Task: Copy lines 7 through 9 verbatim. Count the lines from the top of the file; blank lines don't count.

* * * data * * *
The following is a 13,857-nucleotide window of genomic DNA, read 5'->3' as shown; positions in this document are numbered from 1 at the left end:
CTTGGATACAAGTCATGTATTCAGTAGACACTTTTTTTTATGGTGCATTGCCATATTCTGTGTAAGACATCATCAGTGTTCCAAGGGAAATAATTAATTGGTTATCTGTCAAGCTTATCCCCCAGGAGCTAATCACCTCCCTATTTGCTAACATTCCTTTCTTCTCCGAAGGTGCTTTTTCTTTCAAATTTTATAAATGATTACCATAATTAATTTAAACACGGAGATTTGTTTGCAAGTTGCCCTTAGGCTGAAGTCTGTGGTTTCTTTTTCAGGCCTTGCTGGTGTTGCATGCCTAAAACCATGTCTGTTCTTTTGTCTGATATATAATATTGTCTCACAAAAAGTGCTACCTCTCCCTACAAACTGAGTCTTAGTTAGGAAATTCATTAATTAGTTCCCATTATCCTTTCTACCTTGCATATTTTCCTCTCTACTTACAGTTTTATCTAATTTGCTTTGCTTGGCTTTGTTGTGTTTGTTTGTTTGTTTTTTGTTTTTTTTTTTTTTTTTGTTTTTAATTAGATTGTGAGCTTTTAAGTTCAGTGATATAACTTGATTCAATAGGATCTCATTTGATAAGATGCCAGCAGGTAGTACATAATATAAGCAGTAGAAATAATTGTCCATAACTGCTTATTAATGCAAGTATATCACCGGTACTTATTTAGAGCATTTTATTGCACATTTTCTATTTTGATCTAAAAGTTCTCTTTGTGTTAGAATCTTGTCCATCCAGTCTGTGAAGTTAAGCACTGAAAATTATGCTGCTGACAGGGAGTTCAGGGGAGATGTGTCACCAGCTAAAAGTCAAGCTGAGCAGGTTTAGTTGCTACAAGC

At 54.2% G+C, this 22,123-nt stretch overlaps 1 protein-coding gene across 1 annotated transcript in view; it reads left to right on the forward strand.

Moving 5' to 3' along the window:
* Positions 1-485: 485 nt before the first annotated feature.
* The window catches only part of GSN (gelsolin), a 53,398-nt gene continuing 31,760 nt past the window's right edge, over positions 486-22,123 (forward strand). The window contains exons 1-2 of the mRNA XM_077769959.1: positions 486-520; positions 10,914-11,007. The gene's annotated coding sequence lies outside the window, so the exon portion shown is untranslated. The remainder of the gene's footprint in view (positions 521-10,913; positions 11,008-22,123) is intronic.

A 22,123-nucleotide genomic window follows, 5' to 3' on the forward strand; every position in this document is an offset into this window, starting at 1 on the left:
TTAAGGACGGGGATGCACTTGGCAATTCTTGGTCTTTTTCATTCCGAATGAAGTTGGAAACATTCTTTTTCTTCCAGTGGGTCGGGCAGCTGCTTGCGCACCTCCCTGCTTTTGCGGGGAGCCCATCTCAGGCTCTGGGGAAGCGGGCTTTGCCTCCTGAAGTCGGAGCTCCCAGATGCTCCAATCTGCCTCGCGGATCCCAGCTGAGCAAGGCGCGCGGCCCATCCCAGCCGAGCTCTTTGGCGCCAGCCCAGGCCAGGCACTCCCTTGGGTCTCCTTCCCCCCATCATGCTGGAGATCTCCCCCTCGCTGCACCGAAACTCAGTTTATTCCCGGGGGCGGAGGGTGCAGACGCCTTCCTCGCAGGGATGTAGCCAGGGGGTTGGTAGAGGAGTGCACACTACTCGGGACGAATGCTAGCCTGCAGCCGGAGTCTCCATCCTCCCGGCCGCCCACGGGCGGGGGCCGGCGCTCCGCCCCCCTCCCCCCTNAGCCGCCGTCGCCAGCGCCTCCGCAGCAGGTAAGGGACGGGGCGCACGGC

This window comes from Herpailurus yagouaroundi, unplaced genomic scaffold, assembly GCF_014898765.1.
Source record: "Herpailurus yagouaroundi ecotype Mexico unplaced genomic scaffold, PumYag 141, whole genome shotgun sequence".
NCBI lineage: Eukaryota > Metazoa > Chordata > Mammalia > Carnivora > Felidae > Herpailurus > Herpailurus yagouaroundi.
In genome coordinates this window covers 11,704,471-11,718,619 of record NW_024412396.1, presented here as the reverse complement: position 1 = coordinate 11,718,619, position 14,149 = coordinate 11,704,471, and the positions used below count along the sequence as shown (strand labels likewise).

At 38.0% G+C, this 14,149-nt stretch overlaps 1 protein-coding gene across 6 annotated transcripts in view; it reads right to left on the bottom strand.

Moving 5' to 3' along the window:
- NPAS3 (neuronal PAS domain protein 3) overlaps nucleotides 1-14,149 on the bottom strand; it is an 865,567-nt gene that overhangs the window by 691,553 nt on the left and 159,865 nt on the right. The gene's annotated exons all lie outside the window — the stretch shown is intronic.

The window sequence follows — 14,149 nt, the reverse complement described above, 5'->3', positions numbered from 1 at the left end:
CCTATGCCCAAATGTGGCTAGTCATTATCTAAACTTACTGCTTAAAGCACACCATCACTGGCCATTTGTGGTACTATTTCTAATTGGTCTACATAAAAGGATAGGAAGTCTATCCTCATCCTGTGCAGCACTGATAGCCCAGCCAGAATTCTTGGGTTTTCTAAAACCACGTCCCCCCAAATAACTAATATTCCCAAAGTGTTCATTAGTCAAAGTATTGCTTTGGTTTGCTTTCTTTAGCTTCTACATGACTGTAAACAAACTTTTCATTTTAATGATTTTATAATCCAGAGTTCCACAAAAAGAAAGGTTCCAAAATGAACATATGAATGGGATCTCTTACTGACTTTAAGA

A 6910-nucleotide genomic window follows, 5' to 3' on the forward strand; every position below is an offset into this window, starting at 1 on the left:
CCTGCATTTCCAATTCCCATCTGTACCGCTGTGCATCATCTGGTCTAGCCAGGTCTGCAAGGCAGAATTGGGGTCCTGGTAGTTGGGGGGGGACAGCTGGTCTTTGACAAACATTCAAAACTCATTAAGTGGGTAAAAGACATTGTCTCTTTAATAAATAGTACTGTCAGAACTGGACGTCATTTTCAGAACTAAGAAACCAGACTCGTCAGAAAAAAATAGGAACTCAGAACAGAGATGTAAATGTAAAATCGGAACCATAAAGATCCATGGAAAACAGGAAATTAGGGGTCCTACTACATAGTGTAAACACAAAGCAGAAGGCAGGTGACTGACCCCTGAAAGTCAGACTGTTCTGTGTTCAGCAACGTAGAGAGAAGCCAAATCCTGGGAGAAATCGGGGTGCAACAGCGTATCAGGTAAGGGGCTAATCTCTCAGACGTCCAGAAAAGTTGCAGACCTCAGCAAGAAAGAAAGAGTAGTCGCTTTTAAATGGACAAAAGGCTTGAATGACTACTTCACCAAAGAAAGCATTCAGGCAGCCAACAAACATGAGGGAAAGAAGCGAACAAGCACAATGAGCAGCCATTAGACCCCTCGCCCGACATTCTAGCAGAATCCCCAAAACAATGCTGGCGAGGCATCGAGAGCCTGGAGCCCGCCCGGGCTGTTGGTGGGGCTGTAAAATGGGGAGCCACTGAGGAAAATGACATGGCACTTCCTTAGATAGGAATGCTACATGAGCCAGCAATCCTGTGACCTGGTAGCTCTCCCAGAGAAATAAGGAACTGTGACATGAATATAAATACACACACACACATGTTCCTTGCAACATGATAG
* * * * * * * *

A 22,123-nucleotide genomic window follows, 5' to 3' on the forward strand; every position in this document is an offset into this window, starting at 1 on the left:
TTAAGGACGGGGATGCACTTGGCAATTCTTGGTCTTTTTCATTCCGAATGAAGTTGGAAACATTCTTTTTCTTCCAGTGGGTCGGGCAGCTGCTTGCGCACCTCCCTGCTTTTGCGGGGAGCCCATCTCAGGCTCTGGGGAAGCGGGCTTTGCCTCCTGAAGTCGGAGCTCCCAGATGCTCCAATCTGCCTCGCGGATCCCAGCTGAGCAAGGCGCGCGGCCCATCCCAGCCGAGCTCTTTGGCGCCAGCCCAGGCCAGGCACTCCCTTGGGTCTCCTTCCCCCCATCATGCTGGAGATCTCCCCCTCGCTGCACCGAAACTCAGTTTATTCCCGGGGGCGGAGGGTGCAGACGCCTTCCTCGCAGGGATGTAGCCAGGGGGTTGGTAGAGGAGTGCACACTACTCGGGACGAATGCTAGCCTGCAGCCGGAGTCTCCATCCTCCCGGCCGCCCACGGGCGGGGGCCGGCGCTCCGCCCCCCTCCCCCCTNAGCCGCCGTCGCCAGCGCCTCCGCAGCAGGTAAGGGACGGGGCGCACGGC

This window comes from Herpailurus yagouaroundi, unplaced genomic scaffold, assembly GCF_014898765.1.